I’ve just had a brief email exchange with a representative of the Queensland Folk Federation, which promotes the Woodford Folk Festival, The Dreaming and another event I hadn’t heard of called The Planting. The QFF was wondering if these events might be considered relevant for Placed. Each submission I have received for Placed has required some quick assessment of how it fits. As I explained to QFF, when I set out to produce Placed, I didn’t set up heavy duty criteria for what I was looking for or how it addressed ideas of place-based creativity and innovation. My challenge is to find it and establish it within the discourse of the project. Placed is a story of many stories, it is a place of many places. I probably take events like the Folk Festival and The Dreaming for granted given that they are situated on my own cultural horizon, part of my own cultural landscape. There’s that old saying of not being able to see for looking. In scanning, I need to be mindful of my own blindspots.
All those events are vital local expressions of culture and creativity bound to a place in a peri-rural locale. When people go to those events, they come back with stories of the landscape – how the site turns to mud when it rains (and apparently it doesn’t always rain); how the site is rehabilitated after the influx of cars and humans in a makeshift settlement; how the land itself welcomes the activity, then quietly settles and regenerates when everyone is gone. In my writer’s mind, I wonder about the story and dignity of that place, knowing it is located in the heart of Jinibara country, and wonder if the land itself adapts to or changes with the rhythms and cycles of festivals.
There is no denying that The Dreaming is a worthy event. However, how does it cultivate practice and collaboration of and in place? When I hastily emailed QFF, I wrote about Placed as a project I started so that I could see what was ‘out there’ and identify what might foldback as new thinking or ideas into how we live. In another sense this is about somehow mapping the feedback loops in the system. In the context of Indigenous cultures, some of those new ideas are very old indeed. I understand that an event like The Dreaming is major in terms of (a) attracting people to a site of cultural significance (b) creating a frame for a dialogue with Indigenous cultures (traditional, urban, contemporary, rural, regional etc) and about cultural values about land, learning and heritage and (c) maybe even having that inform the way designing and planning happens.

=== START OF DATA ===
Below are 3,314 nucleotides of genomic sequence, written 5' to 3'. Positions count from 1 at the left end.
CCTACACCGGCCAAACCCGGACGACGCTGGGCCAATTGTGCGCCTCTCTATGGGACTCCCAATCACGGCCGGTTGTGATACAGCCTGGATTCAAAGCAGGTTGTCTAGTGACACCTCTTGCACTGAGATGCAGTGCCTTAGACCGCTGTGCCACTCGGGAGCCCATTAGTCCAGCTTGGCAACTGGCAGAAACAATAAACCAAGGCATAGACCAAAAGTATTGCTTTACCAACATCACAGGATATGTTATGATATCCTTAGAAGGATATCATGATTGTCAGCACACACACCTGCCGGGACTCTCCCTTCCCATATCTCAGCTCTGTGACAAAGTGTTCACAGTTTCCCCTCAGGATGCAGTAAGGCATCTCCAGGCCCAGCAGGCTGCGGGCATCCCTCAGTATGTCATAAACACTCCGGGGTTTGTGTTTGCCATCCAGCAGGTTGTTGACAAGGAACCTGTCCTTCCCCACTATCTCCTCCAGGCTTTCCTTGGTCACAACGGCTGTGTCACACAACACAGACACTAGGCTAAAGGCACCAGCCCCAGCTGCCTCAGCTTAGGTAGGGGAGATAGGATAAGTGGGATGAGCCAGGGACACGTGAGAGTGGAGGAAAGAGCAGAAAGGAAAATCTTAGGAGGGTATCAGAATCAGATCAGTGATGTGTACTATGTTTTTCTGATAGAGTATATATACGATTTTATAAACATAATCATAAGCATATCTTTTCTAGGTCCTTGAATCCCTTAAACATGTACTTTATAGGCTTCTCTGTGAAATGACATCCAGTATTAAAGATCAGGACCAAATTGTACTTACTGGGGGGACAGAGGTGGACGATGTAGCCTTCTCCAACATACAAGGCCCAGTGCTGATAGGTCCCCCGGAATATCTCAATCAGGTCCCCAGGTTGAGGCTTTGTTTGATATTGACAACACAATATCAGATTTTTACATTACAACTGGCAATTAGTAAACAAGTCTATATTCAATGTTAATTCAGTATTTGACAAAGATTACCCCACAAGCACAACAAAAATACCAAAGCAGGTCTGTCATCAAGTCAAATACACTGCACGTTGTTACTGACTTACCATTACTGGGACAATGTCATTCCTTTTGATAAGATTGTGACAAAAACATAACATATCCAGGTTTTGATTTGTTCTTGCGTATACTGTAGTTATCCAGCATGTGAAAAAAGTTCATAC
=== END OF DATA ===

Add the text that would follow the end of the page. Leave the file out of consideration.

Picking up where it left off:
The QFF has an environmental policy and, with a 500 year plan, sustainability is high on the agenda. Landholders fill the gaps of the land use system, which performs a balancing act that isn’t especially attentive to Indigenous land use practices and traditions. Certainly, there are provisions in planning regulations and plans about Indigenous heritage, but we couldn’t then say this means the planning system is based on Indigenous knowledge of land use and land care. In my experience of studying planning and working in planning, it’s not really discussed.
Does the planning system affirm terra nullius? I am aware that land use schemes have been developed for the Torres Strait Islands and I am curious to know if these schemes respect prior cultural knowledge and practices, while also acknowledging the potential dangers of climate change which pose new threats of dispossession. It’s not just land use planning; resource management e.g. Burrup Peninsula, and native title are also complicit. Native title, for all its limitations, presents some curious opportunities. For example, in the Noongar native title win over Perth metropolitan region, I assume an opportunity – if not an imperative – to bring traditional knowledge and reconciliation in touch with the planning and design environment as part of living culture. Incidentally, the claim for the Gold Coast was not accepted in a decision handed down by the Tribunal last year.
QFF informed me that The Planting is a three day annual happening where people plant trees on site, learn about the environment, and in the evening live music and food bring everyone together. Since 1994, 80,000 endemic species have been planted on site, nesting boxes have been placed and endangered species have moved in. The QFF site does indeed speak, perhaps it even sings, calling us all to care for it and all land. As Design Theorist Tony Fry might say, “to bring something into use is to bring it into care”. So there are some questions embedded here that prod us to consider what we value now and what will have value into the future. I wonder if a new kind of postcolonial planning or natural resource management might emerge that doesn’t erase the people and their past, a new kind of planning that comprehends the complexity of land use as care for people and place rather than that singular planning catchcries, “best use”.
The Planting is planned for 1-3 May 2009 and The Dreaming will be happening on 5-9 June 2009. More information at http://wwwthedreamingfestival.com